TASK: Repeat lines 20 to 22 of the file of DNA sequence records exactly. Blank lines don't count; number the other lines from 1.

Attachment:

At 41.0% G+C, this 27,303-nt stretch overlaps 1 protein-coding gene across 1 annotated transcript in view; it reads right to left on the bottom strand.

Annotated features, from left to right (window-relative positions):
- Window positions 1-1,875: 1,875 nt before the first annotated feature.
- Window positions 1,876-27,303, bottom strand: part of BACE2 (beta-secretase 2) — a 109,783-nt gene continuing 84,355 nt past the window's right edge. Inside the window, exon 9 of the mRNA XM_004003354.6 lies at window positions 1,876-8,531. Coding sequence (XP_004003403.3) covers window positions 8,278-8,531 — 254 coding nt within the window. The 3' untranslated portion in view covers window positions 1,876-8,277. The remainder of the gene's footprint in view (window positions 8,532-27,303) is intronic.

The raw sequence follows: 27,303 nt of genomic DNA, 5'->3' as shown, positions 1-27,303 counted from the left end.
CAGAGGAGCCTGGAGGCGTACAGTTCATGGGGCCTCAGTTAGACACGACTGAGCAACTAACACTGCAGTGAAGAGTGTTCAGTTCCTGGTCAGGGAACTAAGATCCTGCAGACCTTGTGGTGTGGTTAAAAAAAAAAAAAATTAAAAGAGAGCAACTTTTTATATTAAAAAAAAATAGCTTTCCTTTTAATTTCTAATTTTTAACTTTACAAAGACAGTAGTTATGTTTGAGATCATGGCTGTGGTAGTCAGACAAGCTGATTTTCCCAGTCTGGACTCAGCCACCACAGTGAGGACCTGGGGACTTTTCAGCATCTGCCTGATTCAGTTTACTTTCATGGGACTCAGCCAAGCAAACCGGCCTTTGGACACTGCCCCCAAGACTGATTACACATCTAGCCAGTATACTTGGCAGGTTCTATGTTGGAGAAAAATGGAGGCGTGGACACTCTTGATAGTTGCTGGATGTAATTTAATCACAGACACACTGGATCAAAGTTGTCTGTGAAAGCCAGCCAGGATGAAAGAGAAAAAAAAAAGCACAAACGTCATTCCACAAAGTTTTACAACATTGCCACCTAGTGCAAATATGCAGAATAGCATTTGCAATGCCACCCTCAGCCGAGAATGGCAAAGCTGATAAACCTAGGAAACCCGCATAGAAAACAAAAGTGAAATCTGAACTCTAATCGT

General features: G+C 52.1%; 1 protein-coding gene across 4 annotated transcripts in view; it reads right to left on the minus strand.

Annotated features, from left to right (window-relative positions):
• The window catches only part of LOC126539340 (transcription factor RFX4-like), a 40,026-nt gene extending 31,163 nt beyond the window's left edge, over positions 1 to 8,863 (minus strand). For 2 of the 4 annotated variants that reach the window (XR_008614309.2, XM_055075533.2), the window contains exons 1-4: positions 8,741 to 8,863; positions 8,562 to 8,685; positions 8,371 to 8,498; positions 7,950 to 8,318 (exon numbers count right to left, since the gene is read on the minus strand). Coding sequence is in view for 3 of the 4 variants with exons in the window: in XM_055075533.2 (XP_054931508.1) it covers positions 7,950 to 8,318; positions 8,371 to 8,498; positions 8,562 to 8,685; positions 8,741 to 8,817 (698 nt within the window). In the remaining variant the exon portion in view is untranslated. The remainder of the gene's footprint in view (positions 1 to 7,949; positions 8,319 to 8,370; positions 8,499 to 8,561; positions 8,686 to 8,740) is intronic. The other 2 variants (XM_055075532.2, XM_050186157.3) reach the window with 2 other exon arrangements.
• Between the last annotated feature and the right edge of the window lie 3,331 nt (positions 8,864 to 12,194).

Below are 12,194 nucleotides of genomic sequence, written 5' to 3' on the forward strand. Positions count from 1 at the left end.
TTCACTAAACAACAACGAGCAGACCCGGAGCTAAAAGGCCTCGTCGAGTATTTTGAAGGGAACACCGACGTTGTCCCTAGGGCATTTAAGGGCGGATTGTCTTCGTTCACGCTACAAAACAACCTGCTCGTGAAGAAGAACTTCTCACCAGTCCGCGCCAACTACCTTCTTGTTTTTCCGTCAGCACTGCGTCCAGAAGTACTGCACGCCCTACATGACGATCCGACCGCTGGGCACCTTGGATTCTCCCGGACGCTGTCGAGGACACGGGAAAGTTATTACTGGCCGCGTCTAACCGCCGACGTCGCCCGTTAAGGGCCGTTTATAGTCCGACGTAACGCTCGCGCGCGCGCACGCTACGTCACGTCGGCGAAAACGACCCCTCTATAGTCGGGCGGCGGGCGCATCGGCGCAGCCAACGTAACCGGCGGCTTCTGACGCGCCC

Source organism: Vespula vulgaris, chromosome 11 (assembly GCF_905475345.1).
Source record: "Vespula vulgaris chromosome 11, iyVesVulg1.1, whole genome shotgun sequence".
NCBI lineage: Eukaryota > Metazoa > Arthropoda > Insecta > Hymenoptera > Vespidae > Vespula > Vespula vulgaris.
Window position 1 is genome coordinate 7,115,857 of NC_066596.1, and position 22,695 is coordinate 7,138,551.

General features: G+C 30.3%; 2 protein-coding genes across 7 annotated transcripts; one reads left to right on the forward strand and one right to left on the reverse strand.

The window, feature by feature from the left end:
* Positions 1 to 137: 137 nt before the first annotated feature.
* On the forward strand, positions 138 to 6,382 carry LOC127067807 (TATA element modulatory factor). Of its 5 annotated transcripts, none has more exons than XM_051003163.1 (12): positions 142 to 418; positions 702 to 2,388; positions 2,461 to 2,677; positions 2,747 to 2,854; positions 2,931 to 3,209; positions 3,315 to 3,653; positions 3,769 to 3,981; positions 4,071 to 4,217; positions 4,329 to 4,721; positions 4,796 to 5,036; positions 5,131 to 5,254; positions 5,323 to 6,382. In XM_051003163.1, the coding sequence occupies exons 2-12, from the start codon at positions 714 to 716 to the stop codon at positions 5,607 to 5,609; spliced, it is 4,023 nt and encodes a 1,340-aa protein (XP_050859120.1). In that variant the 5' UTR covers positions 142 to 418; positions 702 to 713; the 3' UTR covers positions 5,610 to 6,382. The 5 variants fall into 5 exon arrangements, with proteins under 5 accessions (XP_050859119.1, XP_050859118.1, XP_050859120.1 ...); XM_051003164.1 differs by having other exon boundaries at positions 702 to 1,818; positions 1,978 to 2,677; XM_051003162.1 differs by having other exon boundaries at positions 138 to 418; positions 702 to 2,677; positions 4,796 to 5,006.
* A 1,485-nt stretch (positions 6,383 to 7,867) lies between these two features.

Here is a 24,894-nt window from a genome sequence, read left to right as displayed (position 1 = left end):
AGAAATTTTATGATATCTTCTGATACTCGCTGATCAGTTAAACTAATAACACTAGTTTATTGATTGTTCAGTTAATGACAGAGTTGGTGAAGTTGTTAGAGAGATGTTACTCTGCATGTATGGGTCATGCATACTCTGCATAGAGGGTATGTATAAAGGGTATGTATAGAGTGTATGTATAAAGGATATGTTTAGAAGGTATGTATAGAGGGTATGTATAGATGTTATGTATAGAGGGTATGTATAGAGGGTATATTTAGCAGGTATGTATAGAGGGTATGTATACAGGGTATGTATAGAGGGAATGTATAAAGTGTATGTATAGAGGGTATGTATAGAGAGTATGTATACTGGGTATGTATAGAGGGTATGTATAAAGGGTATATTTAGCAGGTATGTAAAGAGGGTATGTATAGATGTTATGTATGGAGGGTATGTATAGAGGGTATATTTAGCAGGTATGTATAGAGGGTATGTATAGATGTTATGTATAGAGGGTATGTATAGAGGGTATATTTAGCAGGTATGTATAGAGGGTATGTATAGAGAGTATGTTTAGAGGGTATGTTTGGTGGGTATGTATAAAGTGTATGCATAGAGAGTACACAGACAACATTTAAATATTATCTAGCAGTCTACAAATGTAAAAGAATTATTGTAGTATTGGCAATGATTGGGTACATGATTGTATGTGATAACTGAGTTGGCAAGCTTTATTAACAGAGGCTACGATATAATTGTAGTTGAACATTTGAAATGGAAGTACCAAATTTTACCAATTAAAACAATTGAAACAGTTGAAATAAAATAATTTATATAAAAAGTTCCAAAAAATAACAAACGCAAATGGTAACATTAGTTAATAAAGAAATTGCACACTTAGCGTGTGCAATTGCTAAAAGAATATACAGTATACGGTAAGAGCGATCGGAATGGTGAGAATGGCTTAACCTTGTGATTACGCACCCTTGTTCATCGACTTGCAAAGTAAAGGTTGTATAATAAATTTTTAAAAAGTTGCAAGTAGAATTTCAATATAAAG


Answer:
* On the forward strand, positions 138 to 6,382 carry LOC127067807 (TATA element modulatory factor). Of its 5 annotated transcripts, none has more exons than XM_051003163.1 (12): positions 142 to 418; positions 702 to 2,388; positions 2,461 to 2,677; positions 2,747 to 2,854; positions 2,931 to 3,209; positions 3,315 to 3,653; positions 3,769 to 3,981; positions 4,071 to 4,217; positions 4,329 to 4,721; positions 4,796 to 5,036; positions 5,131 to 5,254; positions 5,323 to 6,382. In XM_051003163.1, the coding sequence occupies exons 2-12, from the start codon at positions 714 to 716 to the stop codon at positions 5,607 to 5,609; spliced, it is 4,023 nt and encodes a 1,340-aa protein (XP_050859120.1). In that variant the 5' UTR covers positions 142 to 418; positions 702 to 713; the 3' UTR covers positions 5,610 to 6,382. The 5 variants fall into 5 exon arrangements, with proteins under 5 accessions (XP_050859119.1, XP_050859118.1, XP_050859120.1 ...); XM_051003164.1 differs by having other exon boundaries at positions 702 to 1,818; positions 1,978 to 2,677; XM_051003162.1 differs by having other exon boundaries at positions 138 to 418; positions 702 to 2,677; positions 4,796 to 5,006.
* A 1,485-nt stretch (positions 6,383 to 7,867) lies between these two features.

Here is a 24,894-nt window from a genome sequence, read left to right as displayed (position 1 = left end):